On October 27, 2021, the Italian Senate blocked the discussion of the “Zan Law,” definitively halting the promulgation of the law. The regulation was intended to ban discriminations based on gender, sexual orientation, disability, and gender identity. This decision makes Italy one of the last countries in Europe with no legal framework to protect the LGBTQ+ community.

The Zan Law: What’s At Stake?

The Zan Law takes its name from its creator Alessandro Zan, a representative of the center-left Democratic Party at the House of Deputies. The purpose of the legislation is to modify the Italian Penal code by adding the above mentioned discriminations to those already punishable by law (racial, ethnic, and religious based discriminations). It would have also made them an aggravating factor for crimes and discriminations. Zan’s purpose was to finally pass a law protecting the LGBTQ+ community in Italy, a group that suffers from daily discriminations.

According to the Rainbow Europe annual report-which ranks 49 European countries according to their legislative system and the policies adopted to ensure equal rights-Italy ranks as number 35 with a score of 22%, where 100% represents full respect of rights and equality. Eastern Europe’s countries can be found below Italy, where members of the LGBTQ+ community are arrested, assaulted, and where hate speech campaigns against the community are promoted by public institutions and the media.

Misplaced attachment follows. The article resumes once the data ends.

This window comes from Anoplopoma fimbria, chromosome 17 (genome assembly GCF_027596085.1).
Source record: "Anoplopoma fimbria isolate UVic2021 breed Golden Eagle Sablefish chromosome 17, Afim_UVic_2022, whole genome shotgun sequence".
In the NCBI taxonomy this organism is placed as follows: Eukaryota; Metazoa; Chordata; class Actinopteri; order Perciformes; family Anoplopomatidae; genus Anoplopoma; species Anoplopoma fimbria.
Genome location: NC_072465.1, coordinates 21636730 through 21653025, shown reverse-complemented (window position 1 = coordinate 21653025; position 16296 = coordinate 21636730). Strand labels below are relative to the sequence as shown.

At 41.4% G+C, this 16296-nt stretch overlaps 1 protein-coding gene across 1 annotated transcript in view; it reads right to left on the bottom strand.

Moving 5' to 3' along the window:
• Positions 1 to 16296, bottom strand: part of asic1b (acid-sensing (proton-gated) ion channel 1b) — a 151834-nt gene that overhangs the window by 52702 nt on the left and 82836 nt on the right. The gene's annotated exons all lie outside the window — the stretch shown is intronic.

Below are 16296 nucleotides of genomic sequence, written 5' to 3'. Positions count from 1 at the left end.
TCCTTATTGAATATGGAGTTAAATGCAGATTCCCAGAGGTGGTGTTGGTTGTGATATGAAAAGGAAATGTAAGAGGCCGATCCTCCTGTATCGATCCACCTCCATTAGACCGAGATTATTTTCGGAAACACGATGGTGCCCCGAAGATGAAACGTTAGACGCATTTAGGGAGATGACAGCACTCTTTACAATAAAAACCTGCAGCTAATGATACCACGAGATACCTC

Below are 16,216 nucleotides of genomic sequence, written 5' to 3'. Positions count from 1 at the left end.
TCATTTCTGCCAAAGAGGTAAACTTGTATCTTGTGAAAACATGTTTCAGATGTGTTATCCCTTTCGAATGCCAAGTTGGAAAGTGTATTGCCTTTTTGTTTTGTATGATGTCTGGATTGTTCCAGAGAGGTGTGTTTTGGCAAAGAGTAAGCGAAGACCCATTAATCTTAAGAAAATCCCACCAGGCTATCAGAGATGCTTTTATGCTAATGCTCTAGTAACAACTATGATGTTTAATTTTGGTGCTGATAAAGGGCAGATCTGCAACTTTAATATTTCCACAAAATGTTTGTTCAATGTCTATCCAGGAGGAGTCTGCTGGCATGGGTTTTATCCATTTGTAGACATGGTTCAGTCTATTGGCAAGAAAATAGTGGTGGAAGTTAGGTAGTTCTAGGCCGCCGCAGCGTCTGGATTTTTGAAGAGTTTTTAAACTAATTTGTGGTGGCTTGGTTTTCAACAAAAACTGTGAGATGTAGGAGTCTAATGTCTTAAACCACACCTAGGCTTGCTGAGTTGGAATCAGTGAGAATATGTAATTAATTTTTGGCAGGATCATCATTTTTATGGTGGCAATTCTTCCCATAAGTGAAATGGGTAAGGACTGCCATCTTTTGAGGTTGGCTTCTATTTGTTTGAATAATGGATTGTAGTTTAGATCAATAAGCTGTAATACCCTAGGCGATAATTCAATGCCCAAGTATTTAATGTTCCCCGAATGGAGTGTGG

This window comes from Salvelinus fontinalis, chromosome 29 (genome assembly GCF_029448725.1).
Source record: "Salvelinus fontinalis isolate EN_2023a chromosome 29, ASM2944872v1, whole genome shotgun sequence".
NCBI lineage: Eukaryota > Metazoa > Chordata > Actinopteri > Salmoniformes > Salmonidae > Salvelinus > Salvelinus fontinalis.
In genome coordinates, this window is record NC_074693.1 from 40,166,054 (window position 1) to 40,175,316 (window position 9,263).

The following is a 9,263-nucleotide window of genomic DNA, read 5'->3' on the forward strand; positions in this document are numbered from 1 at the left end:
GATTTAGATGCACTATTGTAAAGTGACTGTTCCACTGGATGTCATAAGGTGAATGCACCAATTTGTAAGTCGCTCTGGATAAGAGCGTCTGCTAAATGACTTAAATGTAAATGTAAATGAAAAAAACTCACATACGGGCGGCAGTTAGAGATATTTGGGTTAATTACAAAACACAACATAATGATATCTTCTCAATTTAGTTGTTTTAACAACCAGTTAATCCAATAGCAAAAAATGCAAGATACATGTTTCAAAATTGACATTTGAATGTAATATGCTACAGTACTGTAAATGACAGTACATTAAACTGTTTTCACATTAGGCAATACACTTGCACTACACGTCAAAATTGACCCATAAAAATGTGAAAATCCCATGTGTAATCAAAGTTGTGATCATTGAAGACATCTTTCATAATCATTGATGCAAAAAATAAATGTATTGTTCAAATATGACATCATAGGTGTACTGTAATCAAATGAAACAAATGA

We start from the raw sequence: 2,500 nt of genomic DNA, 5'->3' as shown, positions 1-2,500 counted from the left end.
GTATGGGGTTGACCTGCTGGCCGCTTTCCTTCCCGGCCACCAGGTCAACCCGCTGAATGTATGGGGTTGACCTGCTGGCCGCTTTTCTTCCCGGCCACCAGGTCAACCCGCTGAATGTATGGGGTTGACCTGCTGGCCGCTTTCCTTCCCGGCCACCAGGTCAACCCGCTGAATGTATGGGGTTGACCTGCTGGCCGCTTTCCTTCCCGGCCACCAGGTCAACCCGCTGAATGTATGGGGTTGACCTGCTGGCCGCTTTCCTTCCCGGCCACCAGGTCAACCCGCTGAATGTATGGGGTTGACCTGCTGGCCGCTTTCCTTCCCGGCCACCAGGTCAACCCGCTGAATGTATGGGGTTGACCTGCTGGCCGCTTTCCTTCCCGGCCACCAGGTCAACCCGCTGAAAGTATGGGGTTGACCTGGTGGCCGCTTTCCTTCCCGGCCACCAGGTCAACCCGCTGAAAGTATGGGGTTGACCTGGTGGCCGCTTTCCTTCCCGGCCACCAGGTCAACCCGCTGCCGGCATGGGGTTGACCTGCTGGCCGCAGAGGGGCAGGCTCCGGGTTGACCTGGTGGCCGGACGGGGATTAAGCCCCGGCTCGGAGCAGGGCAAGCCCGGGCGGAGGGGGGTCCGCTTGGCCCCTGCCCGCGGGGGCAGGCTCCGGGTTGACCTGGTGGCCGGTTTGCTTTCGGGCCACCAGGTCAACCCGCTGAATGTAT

Furthermore, a 2018 OECD paper that measures acceptance of homosexuality on a scale from 1 to 10 shows that Italy remains below the OECD average. Additionally, experimental data confirmed that LGBTQ+ people are penalized with respect to employment status and labour earnings: in Italy, homosexual applicants are 30% less likely to be invited to a job interview than heterosexual applicants. Homophobic assaults have been increasing in the recent years-105 assaults were reported in 2019.

On March 11, 2021, the European Parliament declared the European Union a “LGBTQ+ freedom zone”, inviting the countries of the Union to adopt new legislations in order to protect the community. With Italy being one of the last countries to have no proper legal framework to defend the LGBTQ+ community, Alessandro Zan wanted to put an end to unpunished assaults and discriminations, and promote equal rights.       

The Political Debate And Its True Matrix

This law has been the object of intense public debate that has distorted the real text. On the one hand, some glorified the text as an elementary civilization measure that would help Italy keep up with the other European countries. On the other hand, it was accused of containing unnecessary regulations and, most importantly, of being anti-freedom because it introduces censorship.

The first interpretation is supported by the left, particularly the Democratic Party with Enrico Letta, the new Secretary, who fought for the law. Opponents include the populist far-right parties, such as Lega Nord and Fratelli d’Italia, and the Italian Episcopal Conference, which reiterated the importance of the traditional family made of a man and a woman. Moreover, the Vatican argued that the legislation violates the agreement between the State and the Church-a pact signed in 1929 and later revised-which ensures Catholics the freedom of assembly and speech, a clause that the Zan law supposedly defies.    

Matteo Salvini, leader of the populist far-right party Lega Nord argued that the law would create a kind of “reverse racism”, limiting the freedom of expression for those who do not agree with it, even after an amendment was introduced stating that opinions are not punishable under the law, provided that they do not lead to discriminatory or violent acts.